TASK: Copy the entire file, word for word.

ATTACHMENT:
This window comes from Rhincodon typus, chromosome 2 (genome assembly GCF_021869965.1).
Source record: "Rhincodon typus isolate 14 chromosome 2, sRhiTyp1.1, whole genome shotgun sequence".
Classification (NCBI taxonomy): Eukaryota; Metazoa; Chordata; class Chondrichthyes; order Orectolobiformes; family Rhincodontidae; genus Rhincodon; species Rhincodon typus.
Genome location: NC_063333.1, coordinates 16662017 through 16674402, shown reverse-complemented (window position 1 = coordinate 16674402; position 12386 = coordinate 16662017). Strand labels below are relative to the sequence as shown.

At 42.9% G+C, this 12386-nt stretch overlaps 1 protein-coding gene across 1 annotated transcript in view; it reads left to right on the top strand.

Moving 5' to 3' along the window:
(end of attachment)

This window comes from Rhincodon typus, chromosome 2 (genome assembly GCF_021869965.1).
Source record: "Rhincodon typus isolate 14 chromosome 2, sRhiTyp1.1, whole genome shotgun sequence".
Classification (NCBI taxonomy): Eukaryota; Metazoa; Chordata; class Chondrichthyes; order Orectolobiformes; family Rhincodontidae; genus Rhincodon; species Rhincodon typus.
Genome location: NC_063333.1, coordinates 16662017 through 16674402, shown reverse-complemented (window position 1 = coordinate 16674402; position 12386 = coordinate 16662017). Strand labels below are relative to the sequence as shown.

At 42.9% G+C, this 12386-nt stretch overlaps 1 protein-coding gene across 1 annotated transcript in view; it reads left to right on the top strand.

Moving 5' to 3' along the window: